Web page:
And online dating scams aren’t the only “love scams” making the rounds this Valentine’s Day. There are flower delivery scams out there as well. One version involves an email claiming to be from a flower delivery company asking the victim to verify their credit card details before their flowers can be delivered. There’s even an in-person scam where victims receive a delivery of flowers or a package at their home, and the deliveryman tells them that there is a small delivery fee. They also tell the victim that the delivery fee can only be paid via credit card. In both of these scams, the crooks are looking to get their hands on your credit card information.

No matter what type of scam a criminal decides to use, the best way to prevent yourself from becoming a victim is to be on high alert. If you think you may have already been targeted by a scammer, there are some immediate steps you should take:

No matter what your relationship status, it’s important not to let your emotions cloud your judgement. Being watchful and vigilant can help protect your heart (and your wallet) this Valentine’s Day.

Infographic-online-dating-scams

Have You Considered an Add-On CD?

If you think you know your way around certificates of deposit (commonly referred to as CDs), here’s a twist to this savings product you may not be aware of – an add-on CD.add-on-cd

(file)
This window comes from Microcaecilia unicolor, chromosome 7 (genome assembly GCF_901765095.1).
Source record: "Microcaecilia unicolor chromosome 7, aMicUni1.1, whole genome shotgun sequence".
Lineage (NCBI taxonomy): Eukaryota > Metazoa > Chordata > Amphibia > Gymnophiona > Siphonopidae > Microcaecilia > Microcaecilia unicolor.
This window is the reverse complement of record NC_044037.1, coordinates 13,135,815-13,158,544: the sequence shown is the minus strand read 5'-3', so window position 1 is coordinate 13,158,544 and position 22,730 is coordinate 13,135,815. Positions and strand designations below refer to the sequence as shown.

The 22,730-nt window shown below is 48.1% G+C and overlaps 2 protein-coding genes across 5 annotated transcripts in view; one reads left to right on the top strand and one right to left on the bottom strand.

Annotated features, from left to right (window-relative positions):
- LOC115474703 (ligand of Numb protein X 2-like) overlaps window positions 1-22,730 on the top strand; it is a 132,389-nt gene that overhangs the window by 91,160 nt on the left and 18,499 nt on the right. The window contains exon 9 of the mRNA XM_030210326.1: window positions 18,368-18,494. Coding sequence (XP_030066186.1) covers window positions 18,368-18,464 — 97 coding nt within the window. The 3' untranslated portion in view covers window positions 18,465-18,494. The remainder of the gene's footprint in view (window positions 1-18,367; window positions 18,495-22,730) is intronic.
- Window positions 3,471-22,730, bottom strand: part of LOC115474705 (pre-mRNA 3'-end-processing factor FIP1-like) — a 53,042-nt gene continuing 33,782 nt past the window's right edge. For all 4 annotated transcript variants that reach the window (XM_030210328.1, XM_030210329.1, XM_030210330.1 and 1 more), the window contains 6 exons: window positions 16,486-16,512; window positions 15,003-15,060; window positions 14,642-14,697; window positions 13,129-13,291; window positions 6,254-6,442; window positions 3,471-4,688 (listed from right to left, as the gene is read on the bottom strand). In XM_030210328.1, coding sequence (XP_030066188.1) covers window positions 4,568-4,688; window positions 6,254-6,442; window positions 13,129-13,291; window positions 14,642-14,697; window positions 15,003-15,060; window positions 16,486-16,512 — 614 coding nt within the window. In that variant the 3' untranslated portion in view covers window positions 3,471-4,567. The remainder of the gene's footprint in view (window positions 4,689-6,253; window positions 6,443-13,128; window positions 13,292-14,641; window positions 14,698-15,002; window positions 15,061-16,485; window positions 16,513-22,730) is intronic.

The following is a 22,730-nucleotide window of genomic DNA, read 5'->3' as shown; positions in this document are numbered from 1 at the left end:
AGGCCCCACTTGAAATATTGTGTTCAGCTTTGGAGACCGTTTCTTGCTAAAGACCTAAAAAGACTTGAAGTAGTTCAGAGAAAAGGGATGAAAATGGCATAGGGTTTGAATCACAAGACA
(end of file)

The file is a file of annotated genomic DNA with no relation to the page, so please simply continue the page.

As a quick refresher, a CD is also known as a “time deposit” or a “term deposit” because it’s set for a certain period of time. The depositor can choose which term they want to go into. CDs are a great way to earn a competitive interest rate (rates for CD accounts are typically higher than traditional savings accounts or money market accounts) and know that the rate will remain in place for the entire duration of the CD term.

But what if you want to see your savings grow faster? Wouldn’t it be a shame if you came into some money and wanted to take advantage of a great CD rate you locked in 6 months ago? Well, if you opened a traditional CD, you’d be out of luck. Once you make your initial opening deposit with a traditional CD, you can’t add money to it during the CD’s term. But that’s not the case with an add-on CD. With an add-on CD, you can continue to pump money into the account throughout the locked-in time period.